Rep. Runyan Hopes Lawmakers Can Discuss Ways to End Shutdown

As the federal government shutdown continues with no signs of a compromise from legislators, Congressman Jon Runyan (R-3) told NJ Today Managing Editor Mike Schneider that he believes Democrats and Republicans need to sit down and negotiate to come to an agreeable solution to get the government back up and running.

Runyan said members of the House have asked that the Senate and President Obama sit down and negotiate in good faith to solve the problem. “I think everybody says, all the way back to your kindergarten teacher, if you’ve got a problem you need to sit down and work it out. And that’s just not what we’re doing and it’s frustrating,” he said.

While the government shutdown has had negative consequences, Runyan said the country defaulting — which could happen with the debt ceiling deadline coming up Oct. 17 — would have more devastating effects. He pointed out that it’s not a good idea for the government to simply pay interest, as some have suggested.

“Think about the hundreds of thousands of small businesses and small contractors that you’re gonna stiff on their invoices. You’re technically defaulting on that, let alone having the government down and defaulting on paying a lot of these people. We voted in the House to give them back-pay but we still don’t have the government open,” Runyan said. “So there’s gonna be people here in the next week or two who aren’t gonna be able to make payments — whether it’s their rent, their mortgage, their car payments. So this is a default in many different ways and it’s gonna continue to grow unless something happens here in the next week.”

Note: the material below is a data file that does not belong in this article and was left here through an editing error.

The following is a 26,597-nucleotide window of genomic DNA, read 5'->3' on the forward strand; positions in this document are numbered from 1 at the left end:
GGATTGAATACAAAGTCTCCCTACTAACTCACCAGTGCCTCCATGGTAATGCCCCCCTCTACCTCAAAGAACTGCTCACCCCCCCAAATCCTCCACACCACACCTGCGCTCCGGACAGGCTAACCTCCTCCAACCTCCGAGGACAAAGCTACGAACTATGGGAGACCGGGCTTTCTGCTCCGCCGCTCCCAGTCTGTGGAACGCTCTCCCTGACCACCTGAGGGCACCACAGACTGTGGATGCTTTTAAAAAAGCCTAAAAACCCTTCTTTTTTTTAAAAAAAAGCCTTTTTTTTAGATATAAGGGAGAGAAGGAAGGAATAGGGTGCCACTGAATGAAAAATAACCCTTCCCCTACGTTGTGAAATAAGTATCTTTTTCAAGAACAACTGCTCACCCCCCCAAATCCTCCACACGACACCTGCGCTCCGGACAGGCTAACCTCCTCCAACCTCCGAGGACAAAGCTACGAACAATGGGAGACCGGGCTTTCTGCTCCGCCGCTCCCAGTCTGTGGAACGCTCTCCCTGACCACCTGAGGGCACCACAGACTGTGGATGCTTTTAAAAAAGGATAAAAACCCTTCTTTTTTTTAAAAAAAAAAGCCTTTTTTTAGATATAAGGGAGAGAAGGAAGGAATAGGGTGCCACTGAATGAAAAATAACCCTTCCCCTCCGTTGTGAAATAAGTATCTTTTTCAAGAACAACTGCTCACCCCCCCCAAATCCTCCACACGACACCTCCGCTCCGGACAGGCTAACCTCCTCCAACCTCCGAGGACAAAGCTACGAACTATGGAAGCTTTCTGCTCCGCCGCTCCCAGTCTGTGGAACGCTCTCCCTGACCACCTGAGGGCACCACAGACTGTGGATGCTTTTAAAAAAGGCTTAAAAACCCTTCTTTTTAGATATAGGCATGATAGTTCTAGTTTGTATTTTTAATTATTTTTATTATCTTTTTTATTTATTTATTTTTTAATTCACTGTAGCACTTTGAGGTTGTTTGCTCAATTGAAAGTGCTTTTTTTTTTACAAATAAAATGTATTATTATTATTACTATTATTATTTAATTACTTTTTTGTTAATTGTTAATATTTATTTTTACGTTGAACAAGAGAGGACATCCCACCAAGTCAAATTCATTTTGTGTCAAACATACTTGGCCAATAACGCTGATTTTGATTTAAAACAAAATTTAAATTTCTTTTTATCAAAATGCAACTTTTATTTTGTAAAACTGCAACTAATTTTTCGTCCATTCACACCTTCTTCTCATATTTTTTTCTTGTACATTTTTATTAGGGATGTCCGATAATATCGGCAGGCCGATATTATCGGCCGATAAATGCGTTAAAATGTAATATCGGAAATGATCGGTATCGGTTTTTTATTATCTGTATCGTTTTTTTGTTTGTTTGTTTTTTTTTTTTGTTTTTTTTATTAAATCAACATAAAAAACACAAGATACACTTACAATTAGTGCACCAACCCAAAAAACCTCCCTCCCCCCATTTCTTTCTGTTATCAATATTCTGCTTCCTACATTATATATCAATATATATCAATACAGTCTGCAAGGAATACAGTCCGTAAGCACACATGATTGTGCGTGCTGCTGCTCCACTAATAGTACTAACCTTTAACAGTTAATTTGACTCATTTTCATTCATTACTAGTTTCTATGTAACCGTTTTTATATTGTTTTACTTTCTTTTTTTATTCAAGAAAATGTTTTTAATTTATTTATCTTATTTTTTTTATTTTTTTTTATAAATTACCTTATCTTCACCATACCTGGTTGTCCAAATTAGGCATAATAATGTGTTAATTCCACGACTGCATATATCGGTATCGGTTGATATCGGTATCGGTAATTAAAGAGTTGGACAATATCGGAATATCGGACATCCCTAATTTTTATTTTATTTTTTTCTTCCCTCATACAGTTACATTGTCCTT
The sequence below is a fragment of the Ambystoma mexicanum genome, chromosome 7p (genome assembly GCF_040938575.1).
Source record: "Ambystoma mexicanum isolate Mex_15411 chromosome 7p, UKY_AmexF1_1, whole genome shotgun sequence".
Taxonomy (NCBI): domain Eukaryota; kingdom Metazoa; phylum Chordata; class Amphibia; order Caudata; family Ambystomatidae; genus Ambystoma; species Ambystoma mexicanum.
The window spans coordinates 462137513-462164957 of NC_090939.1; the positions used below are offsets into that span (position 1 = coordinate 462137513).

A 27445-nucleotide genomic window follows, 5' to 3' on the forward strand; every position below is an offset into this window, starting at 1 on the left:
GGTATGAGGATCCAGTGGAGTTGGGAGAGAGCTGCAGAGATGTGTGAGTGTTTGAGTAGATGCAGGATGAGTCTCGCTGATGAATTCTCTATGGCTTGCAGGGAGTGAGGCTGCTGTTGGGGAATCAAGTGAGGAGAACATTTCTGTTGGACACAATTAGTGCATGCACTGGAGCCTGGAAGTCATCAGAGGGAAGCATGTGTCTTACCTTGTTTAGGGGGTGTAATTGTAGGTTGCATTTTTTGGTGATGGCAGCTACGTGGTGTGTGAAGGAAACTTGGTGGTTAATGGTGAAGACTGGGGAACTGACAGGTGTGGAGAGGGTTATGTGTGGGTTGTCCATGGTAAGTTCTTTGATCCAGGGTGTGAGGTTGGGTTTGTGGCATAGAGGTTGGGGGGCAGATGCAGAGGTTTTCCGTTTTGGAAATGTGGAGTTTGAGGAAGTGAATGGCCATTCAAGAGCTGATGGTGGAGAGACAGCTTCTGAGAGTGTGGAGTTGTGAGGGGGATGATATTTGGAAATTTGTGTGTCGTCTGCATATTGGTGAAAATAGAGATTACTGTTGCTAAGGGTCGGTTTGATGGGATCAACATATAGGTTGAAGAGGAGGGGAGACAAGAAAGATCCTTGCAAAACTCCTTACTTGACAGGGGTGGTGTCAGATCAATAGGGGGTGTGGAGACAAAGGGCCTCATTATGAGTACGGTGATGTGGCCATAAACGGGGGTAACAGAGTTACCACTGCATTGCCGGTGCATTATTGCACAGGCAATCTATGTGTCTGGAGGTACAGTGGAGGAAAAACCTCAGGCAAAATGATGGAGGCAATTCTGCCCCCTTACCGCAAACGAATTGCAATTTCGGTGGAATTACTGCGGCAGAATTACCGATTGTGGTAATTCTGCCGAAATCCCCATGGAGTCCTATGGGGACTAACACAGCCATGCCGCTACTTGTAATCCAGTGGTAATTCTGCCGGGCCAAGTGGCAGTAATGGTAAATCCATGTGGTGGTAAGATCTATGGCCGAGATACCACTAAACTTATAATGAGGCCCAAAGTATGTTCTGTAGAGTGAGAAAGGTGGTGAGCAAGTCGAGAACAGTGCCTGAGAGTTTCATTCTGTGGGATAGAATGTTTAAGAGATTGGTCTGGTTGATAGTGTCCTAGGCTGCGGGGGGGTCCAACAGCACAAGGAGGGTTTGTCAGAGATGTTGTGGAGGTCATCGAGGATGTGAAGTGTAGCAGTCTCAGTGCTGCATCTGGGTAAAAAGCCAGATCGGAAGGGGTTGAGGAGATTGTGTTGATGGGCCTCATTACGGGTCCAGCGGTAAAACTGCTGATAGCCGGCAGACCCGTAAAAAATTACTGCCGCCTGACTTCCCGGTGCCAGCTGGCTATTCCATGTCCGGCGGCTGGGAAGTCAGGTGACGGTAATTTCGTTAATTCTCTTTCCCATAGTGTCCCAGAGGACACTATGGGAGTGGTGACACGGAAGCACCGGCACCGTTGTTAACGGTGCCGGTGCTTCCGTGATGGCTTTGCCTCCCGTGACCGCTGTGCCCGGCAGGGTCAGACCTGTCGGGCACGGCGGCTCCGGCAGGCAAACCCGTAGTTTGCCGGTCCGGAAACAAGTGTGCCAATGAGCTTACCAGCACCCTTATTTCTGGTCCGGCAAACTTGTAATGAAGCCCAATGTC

Runyan said over the past week, the Senate hasn’t taken up any of the bills the House has passed. “If you’re not gonna even take it up and send us back something, where are we gonna be? And that is the give and take. If you’re not gonna do it legislatively, let’s sit down at a table and have the discussion,” he said.

If the president and the Democrats don’t give up concessions on the Affordable Care Act, Runyan said there are other areas that could lead to a compromise. “You could go in there and you can get into tax reform, you can get into all kinds of things that are going to stimulate the economy and help us really get to those numbers that we’re gonna need to make sure that we pay our bills,” he said. “There’s lots of things there, but we’re never gonna get there if we never have the conversation.”

Runyan said members of both sides of the aisle are fed up with what’s happening. “No one is gonna get out of it until you sit down at the table,” he said.